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'This Prison Where I Live': Ireland Takes Centre Stage / N. Collins

Cahiers Élisabéthains: A Journal of English Renaissance Studies, Volume: 88, Issue: 1, Pages: 125 - 138

Swansea University Author: Taylor-Collins, Nicholas

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DOI (Published version): 10.7227/CE.88.1.9

Abstract

Although never visibly staged, Ireland plays a critical role in monarchic succession in Shakespeare's histories. Through two complementary offstage phenomena, the ‘spectral’ and the ‘obscene’, this article reveals how Ireland imprisons England. In '2 Henry VI', Ireland's spectral...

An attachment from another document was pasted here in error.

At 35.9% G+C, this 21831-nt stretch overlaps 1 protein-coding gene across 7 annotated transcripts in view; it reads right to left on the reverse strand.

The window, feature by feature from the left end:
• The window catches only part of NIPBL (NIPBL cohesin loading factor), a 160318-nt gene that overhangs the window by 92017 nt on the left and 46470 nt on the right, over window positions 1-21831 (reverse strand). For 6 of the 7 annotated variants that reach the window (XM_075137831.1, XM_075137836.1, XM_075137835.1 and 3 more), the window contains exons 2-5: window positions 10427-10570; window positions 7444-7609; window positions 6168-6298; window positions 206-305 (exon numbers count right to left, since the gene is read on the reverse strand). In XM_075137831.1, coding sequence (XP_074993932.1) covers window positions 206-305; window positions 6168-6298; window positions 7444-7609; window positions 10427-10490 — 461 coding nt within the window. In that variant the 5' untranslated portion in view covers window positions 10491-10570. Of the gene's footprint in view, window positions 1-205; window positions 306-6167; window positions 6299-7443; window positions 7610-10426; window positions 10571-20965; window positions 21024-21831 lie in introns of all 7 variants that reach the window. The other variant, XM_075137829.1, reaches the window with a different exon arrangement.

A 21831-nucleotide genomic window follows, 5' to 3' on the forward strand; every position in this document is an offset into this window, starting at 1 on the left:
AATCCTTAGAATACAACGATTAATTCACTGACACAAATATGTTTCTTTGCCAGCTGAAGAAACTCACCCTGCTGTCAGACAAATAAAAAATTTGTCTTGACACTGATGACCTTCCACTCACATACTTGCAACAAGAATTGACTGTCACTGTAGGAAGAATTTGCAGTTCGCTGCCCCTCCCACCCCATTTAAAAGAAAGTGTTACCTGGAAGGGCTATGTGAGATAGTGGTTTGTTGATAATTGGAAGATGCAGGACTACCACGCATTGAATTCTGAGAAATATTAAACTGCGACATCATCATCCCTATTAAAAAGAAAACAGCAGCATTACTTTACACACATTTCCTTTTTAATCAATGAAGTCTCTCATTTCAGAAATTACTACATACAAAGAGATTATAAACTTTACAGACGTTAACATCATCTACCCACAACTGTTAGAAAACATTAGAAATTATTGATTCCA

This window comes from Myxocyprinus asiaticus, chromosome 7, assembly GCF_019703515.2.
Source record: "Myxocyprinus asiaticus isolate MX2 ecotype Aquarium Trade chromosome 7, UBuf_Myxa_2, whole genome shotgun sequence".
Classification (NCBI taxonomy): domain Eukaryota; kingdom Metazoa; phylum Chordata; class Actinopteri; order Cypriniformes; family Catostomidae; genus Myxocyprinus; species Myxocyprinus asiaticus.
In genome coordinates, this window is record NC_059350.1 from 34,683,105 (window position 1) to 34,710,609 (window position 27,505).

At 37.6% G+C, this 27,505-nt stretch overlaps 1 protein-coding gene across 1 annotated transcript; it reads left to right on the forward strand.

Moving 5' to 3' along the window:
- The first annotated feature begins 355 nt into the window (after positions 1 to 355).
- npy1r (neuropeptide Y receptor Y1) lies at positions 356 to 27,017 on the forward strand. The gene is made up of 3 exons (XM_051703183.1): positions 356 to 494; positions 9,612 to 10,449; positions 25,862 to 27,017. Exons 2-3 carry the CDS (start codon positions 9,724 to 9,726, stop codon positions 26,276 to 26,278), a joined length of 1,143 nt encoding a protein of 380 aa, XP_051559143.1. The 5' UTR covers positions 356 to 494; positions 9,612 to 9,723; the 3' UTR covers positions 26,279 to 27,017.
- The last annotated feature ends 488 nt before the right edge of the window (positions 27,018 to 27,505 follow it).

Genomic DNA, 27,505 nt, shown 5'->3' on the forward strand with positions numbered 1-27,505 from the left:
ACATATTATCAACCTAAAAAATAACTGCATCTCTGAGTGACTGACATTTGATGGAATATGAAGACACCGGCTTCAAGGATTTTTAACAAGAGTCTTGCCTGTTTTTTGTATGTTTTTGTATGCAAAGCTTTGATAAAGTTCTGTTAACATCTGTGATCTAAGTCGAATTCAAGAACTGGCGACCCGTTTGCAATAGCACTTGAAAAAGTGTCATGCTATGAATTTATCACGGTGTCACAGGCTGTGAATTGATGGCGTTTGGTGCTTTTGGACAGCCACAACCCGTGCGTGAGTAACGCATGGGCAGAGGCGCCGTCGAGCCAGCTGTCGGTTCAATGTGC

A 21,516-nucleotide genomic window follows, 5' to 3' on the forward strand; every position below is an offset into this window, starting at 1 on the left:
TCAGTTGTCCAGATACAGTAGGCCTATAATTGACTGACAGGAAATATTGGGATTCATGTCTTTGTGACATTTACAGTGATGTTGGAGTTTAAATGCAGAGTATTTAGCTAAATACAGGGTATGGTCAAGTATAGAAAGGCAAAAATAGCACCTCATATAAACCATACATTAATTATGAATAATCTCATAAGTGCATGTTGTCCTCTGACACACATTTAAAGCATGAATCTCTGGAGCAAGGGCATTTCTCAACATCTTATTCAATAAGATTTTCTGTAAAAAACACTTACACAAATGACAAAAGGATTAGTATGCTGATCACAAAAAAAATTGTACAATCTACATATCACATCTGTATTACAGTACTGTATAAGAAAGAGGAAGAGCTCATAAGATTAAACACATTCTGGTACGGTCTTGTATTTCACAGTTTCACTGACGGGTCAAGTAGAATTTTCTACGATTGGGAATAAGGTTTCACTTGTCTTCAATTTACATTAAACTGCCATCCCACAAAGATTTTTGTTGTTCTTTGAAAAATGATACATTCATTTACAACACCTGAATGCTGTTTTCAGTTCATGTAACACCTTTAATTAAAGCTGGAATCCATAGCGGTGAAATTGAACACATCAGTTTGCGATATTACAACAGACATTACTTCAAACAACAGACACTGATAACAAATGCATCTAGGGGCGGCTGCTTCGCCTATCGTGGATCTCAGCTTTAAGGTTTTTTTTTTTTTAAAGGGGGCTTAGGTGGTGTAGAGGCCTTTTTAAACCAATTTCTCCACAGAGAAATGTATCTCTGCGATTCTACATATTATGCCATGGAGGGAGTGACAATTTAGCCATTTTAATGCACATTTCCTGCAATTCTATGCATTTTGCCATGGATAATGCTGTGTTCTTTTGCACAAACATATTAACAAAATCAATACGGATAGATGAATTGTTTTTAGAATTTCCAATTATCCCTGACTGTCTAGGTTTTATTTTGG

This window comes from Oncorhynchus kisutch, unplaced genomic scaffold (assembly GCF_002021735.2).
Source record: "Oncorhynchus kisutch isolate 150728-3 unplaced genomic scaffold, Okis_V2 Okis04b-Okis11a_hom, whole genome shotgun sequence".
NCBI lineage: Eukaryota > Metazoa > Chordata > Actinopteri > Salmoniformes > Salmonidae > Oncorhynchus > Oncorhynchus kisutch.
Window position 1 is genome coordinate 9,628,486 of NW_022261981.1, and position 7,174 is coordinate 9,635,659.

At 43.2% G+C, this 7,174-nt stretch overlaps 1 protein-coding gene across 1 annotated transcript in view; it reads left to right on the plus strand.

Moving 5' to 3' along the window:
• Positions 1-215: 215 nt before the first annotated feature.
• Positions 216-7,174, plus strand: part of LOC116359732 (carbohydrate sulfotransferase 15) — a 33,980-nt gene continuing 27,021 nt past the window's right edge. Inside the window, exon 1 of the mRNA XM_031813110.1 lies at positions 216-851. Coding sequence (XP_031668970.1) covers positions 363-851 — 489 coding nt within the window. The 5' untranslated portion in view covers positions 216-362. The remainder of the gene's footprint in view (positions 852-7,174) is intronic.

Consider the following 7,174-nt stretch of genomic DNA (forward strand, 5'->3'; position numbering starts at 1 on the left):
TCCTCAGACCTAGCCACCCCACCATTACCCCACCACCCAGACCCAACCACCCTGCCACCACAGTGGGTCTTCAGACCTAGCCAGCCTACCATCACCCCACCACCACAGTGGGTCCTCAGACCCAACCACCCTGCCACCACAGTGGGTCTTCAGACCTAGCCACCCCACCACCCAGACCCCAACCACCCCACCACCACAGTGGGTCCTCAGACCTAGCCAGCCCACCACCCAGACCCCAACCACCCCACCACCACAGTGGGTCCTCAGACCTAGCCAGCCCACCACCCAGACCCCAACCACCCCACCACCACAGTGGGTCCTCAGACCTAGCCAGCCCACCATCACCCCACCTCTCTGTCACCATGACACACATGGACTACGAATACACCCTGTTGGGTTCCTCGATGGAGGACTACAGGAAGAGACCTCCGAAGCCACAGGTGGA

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Published in: Cahiers Élisabéthains: A Journal of English Renaissance Studies
ISSN: 2054-4715
Published: 2015
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URI: https://cronfa.swan.ac.uk/Record/cronfa36111
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Abstract: Although never visibly staged, Ireland plays a critical role in monarchic succession in Shakespeare's histories. Through two complementary offstage phenomena, the ‘spectral’ and the ‘obscene’, this article reveals how Ireland imprisons England. In '2 Henry VI', Ireland's spectral presence provides York with the ideal space from which to foment rebellion and challenge Henry VI. In 'Richard II', by contrast, Richard heads to Ireland to quell rebellion; however, Richard's trip leads to his enforced abdication. Richard, imprisoned, is caught between an obscene state of exclusion and the spectral world beyond the prison walls: Ireland, crucially, is shown to imprison England's imagination.
Keywords: William Shakespeare, Richard II, 2 Henry VI, spectral, obscene, Ireland, England
College: College of Arts and Humanities
Issue: 1
Start Page: 125
End Page: 138